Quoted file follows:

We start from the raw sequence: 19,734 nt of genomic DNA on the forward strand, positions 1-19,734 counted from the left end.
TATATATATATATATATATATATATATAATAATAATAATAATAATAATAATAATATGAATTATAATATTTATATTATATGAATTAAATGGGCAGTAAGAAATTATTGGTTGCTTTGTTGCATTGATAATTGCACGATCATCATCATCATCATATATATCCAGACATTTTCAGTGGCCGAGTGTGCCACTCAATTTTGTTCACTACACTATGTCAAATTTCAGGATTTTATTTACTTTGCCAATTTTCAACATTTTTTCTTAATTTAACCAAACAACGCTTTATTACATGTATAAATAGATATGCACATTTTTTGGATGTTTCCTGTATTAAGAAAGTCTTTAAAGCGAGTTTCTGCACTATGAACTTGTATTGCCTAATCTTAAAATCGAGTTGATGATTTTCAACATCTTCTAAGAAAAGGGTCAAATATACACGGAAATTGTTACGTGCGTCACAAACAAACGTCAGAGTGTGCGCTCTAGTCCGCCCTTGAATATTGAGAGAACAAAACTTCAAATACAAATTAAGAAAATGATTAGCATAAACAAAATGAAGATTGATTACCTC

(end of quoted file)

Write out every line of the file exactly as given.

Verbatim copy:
We start from the raw sequence: 19,734 nt of genomic DNA on the forward strand, positions 1-19,734 counted from the left end.
TATATATATATATATATATATATATATAATAATAATAATAATAATAATAATAATATGAATTATAATATTTATATTATATGAATTAAATGGGCAGTAAGAAATTATTGGTTGCTTTGTTGCATTGATAATTGCACGATCATCATCATCATCATATATATCCAGACATTTTCAGTGGCCGAGTGTGCCACTCAATTTTGTTCACTACACTATGTCAAATTTCAGGATTTTATTTACTTTGCCAATTTTCAACATTTTTTCTTAATTTAACCAAACAACGCTTTATTACATGTATAAATAGATATGCACATTTTTTGGATGTTTCCTGTATTAAGAAAGTCTTTAAAGCGAGTTTCTGCACTATGAACTTGTATTGCCTAATCTTAAAATCGAGTTGATGATTTTCAACATCTTCTAAGAAAAGGGTCAAATATACACGGAAATTGTTACGTGCGTCACAAACAAACGTCAGAGTGTGCGCTCTAGTCCGCCCTTGAATATTGAGAGAACAAAACTTCAAATACAAATTAAGAAAATGATTAGCATAAACAAAATGAAGATTGATTACCTC